The Spanish artist makes powerfully expressive figurative paintings built upon a network of art historical affinities, mythological allusions, and energy-filled brushwork. In her work, formal necessity and intuition overshadow the typical hierarchies of defining a figure. De Miguel insists on the materiality of the painting by fragmenting the figure so that it is no longer the central point of the painting, but the act of painting itself.
At the heart of this work is de Miguel’s ability to reconcile opposite concepts. Her figures are by turns, dignified and debased. The color palette is vibrant yet there is a discordance that is dark and strangely perverse. Narrative plays a role as well, though de Miguel is wary of anecdote and explanation.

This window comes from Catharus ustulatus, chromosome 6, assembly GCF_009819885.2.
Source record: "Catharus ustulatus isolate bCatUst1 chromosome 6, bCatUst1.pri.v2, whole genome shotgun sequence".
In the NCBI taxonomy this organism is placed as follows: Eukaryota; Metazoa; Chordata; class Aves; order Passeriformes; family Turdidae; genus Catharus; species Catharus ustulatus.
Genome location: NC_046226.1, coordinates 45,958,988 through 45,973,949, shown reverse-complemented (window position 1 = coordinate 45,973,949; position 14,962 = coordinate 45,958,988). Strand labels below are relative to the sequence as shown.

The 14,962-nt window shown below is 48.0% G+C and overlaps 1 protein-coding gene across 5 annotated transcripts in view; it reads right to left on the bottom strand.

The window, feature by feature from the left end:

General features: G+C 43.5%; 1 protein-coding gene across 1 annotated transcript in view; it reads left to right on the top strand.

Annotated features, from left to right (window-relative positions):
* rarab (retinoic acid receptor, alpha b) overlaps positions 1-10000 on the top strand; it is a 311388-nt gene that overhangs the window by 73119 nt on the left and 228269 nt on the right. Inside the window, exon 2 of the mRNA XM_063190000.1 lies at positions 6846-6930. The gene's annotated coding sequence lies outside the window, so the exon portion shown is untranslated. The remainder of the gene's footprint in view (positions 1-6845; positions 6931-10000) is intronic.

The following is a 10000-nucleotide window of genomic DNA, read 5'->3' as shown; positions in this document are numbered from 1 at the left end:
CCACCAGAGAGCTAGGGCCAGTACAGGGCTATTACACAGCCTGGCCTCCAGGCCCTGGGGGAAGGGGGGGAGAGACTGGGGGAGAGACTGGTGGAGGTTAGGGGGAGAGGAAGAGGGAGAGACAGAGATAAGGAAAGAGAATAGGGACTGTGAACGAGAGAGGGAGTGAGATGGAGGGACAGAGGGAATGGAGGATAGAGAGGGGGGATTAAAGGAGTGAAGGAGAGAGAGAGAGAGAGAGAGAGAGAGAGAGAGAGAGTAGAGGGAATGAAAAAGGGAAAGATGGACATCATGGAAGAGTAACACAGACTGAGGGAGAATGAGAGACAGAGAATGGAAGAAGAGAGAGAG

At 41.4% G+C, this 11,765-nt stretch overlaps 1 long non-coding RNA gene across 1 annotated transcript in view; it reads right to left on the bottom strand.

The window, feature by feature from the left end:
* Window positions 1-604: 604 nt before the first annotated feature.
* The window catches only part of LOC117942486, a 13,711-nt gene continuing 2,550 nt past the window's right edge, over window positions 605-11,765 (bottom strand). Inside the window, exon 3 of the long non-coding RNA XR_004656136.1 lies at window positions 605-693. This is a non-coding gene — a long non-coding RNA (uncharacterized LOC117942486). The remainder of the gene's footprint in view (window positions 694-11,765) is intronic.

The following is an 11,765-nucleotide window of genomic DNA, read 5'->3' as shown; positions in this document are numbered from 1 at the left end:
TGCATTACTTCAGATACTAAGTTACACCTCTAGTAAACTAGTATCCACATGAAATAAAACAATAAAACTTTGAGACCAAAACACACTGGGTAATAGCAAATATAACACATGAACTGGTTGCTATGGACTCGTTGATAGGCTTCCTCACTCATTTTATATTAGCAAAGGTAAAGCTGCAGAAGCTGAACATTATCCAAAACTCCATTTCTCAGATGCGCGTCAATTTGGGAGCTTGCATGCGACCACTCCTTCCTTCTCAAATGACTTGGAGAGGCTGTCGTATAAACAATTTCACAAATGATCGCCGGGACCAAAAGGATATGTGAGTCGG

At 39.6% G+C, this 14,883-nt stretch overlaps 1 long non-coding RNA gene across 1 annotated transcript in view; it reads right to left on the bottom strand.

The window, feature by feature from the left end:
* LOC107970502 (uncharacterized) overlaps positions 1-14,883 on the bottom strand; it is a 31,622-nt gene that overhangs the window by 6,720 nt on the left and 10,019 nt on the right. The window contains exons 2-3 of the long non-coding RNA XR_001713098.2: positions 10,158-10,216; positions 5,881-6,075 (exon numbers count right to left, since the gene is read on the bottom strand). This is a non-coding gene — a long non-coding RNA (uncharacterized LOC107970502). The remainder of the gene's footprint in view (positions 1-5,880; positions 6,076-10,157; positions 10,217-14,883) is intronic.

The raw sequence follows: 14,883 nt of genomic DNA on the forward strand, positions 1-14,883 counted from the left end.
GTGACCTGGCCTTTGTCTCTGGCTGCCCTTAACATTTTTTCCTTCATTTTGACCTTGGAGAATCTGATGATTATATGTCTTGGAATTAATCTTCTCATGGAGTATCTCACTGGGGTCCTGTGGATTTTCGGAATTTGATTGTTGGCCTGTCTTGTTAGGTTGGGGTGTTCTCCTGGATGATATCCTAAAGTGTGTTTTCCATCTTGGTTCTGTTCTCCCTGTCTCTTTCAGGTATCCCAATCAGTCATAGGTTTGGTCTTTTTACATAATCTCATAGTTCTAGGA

The paintings exhibited here depict bodies that melt physically, much the way paint drips and melts. However, what gives these works their authority is not their heightened sense of emotional drama, but the physicality of the paint. The fluid drippage not only determines the actions of the melting figures but conveys a psychomatic effect on their bodies and resonates a powerful metaphor for distress.